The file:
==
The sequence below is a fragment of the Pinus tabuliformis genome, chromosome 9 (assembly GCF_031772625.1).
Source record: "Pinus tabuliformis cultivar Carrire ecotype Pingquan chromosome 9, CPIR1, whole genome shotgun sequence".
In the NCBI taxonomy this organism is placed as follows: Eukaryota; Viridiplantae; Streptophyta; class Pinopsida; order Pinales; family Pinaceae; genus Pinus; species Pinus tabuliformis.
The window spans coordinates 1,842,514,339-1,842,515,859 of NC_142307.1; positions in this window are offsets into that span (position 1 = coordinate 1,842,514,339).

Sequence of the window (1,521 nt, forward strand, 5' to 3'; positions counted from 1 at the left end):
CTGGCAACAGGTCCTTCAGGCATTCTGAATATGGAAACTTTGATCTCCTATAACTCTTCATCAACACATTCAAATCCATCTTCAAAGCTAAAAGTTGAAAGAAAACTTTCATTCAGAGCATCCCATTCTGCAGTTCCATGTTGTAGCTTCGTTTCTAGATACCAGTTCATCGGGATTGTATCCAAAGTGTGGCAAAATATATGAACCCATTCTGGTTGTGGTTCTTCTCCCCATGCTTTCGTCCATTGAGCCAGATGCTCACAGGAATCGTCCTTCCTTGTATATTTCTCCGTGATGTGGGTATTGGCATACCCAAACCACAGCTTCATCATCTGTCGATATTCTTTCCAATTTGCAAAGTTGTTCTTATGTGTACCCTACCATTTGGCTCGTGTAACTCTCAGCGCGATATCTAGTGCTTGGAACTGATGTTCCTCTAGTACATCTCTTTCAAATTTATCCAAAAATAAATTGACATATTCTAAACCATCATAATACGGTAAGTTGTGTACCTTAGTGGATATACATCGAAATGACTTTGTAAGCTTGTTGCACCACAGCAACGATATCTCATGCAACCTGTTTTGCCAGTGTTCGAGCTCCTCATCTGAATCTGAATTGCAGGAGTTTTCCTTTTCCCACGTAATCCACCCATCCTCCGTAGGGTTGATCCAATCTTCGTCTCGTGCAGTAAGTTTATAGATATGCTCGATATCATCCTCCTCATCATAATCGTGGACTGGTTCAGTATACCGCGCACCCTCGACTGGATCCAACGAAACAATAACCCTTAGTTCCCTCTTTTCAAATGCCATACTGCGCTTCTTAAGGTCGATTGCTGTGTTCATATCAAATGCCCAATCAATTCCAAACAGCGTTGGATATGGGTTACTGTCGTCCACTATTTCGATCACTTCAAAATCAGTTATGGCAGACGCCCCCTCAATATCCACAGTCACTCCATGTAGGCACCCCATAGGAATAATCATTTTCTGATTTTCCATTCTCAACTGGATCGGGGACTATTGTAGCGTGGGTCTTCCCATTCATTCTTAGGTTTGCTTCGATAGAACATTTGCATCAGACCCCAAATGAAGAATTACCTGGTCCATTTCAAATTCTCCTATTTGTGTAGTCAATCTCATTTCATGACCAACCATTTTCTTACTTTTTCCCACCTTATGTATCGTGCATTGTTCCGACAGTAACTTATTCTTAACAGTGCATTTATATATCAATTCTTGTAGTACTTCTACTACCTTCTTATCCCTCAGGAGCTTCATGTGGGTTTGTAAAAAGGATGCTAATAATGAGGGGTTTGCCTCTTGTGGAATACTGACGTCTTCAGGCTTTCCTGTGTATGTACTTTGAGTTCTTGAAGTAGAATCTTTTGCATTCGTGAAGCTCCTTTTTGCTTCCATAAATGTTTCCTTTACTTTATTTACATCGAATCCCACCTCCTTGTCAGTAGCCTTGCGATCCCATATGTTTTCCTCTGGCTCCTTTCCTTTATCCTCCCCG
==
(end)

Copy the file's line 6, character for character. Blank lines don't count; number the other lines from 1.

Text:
CTGGCAACAGGTCCTTCAGGCATTCTGAATATGGAAACTTTGATCTCCTATAACTCTTCATCAACACATTCAAATCCATCTTCAAAGCTAAAAGTTGAAAGAAAACTTTCATTCAGAGCATCCCATTCTGCAGTTCCATGTTGTAGCTTCGTTTCTAGATACCAGTTCATCGGGATTGTATCCAAAGTGTGGCAAAATATATGAACCCATTCTGGTTGTGGTTCTTCTCCCCATGCTTTCGTCCATTGAGCCAGATGCTCACAGGAATCGTCCTTCCTTGTATATTTCTCCGTGATGTGGGTATTGGCATACCCAAACCACAGCTTCATCATCTGTCGATATTCTTTCCAATTTGCAAAGTTGTTCTTATGTGTACCCTACCATTTGGCTCGTGTAACTCTCAGCGCGATATCTAGTGCTTGGAACTGATGTTCCTCTAGTACATCTCTTTCAAATTTATCCAAAAATAAATTGACATATTCTAAACCATCATAATACGGTAAGTTGTGTACCTTAGTGGATATACATCGAAATGACTTTGTAAGCTTGTTGCACCACAGCAACGATATCTCATGCAACCTGTTTTGCCAGTGTTCGAGCTCCTCATCTGAATCTGAATTGCAGGAGTTTTCCTTTTCCCACGTAATCCACCCATCCTCCGTAGGGTTGATCCAATCTTCGTCTCGTGCAGTAAGTTTATAGATATGCTCGATATCATCCTCCTCATCATAATCGTGGACTGGTTCAGTATACCGCGCACCCTCGACTGGATCCAACGAAACAATAACCCTTAGTTCCCTCTTTTCAAATGCCATACTGCGCTTCTTAAGGTCGATTGCTGTGTTCATATCAAATGCCCAATCAATTCCAAACAGCGTTGGATATGGGTTACTGTCGTCCACTATTTCGATCACTTCAAAATCAGTTATGGCAGACGCCCCCTCAATATCCACAGTCACTCCATGTAGGCACCCCATAGGAATAATCATTTTCTGATTTTCCATTCTCAACTGGATCGGGGACTATTGTAGCGTGGGTCTTCCCATTCATTCTTAGGTTTGCTTCGATAGAACATTTGCATCAGACCCCAAATGAAGAATTACCTGGTCCATTTCAAATTCTCCTATTTGTGTAGTCAATCTCATTTCATGACCAACCATTTTCTTACTTTTTCCCACCTTATGTATCGTGCATTGTTCCGACAGTAACTTATTCTTAACAGTGCATTTATATATCAATTCTTGTAGTACTTCTACTACCTTCTTATCCCTCAGGAGCTTCATGTGGGTTTGTAAAAAGGATGCTAATAATGAGGGGTTTGCCTCTTGTGGAATACTGACGTCTTCAGGCTTTCCTGTGTATGTACTTTGAGTTCTTGAAGTAGAATCTTTTGCATTCGTGAAGCTCCTTTTTGCTTCCATAAATGTTTCCTTTACTTTATTTACATCGAATCCCACCTCCTTGTCAGTAGCCTTGCGATCCCATATGTTTTCCTCTGGCTCCTTTCCTTTATCCTCCCCG